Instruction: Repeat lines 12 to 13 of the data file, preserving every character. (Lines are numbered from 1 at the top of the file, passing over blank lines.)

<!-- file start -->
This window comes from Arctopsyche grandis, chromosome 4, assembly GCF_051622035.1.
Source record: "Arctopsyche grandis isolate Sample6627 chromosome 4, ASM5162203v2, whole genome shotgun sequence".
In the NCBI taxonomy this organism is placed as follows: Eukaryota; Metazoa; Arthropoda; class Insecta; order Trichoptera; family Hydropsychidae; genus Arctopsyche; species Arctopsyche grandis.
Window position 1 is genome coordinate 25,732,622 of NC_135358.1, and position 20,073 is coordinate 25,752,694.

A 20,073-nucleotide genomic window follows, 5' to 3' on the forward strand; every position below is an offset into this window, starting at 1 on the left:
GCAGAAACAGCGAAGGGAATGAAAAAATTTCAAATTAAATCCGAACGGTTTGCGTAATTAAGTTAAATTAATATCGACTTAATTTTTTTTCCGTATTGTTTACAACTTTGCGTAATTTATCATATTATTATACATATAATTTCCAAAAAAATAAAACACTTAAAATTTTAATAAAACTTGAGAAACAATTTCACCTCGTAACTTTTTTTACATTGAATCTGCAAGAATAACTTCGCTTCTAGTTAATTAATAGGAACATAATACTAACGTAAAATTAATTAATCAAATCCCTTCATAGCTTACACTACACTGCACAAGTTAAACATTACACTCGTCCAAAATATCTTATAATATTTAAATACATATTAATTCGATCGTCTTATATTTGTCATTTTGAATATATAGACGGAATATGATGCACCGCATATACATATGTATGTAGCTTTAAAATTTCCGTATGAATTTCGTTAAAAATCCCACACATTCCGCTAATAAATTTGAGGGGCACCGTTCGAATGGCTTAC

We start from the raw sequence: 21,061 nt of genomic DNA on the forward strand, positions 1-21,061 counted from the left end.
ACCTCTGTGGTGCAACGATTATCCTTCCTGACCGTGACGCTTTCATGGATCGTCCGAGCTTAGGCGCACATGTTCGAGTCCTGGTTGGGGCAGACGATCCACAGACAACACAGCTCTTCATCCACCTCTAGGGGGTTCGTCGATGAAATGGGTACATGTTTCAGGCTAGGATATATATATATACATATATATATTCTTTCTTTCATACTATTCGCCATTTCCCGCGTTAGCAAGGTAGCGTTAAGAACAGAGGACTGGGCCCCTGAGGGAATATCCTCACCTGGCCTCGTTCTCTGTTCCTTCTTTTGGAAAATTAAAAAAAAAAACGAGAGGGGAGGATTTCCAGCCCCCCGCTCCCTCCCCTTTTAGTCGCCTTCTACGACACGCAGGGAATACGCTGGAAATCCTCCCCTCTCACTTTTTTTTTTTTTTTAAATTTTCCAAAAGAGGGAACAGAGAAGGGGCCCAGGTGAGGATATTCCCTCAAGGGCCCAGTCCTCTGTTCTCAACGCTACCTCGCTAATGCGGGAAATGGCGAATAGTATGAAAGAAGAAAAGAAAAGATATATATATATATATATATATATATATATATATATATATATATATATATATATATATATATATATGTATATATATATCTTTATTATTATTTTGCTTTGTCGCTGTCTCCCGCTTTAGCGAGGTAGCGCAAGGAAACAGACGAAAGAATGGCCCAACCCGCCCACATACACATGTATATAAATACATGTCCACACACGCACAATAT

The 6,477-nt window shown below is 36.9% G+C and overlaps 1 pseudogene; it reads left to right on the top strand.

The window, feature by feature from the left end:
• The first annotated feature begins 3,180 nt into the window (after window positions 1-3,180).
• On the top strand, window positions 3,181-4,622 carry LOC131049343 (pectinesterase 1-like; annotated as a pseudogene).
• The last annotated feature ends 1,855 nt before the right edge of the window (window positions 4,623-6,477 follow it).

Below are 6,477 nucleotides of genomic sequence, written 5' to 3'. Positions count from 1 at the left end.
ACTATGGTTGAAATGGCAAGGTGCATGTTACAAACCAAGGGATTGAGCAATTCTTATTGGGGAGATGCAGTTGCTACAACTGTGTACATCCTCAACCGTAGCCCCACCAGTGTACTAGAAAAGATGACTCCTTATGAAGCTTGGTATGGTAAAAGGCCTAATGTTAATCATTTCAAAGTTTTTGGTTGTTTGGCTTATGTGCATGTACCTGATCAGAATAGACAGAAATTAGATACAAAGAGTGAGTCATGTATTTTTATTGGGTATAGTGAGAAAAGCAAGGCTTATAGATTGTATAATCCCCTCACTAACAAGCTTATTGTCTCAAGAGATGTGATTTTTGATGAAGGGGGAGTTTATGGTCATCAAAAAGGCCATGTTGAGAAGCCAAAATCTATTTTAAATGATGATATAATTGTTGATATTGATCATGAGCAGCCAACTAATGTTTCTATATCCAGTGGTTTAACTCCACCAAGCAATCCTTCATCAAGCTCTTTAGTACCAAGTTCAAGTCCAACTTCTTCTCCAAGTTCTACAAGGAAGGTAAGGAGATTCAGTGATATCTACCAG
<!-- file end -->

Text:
• On the top strand, window positions 3,181-4,622 carry LOC131049343 (pectinesterase 1-like; annotated as a pseudogene).
• The last annotated feature ends 1,855 nt before the right edge of the window (window positions 4,623-6,477 follow it).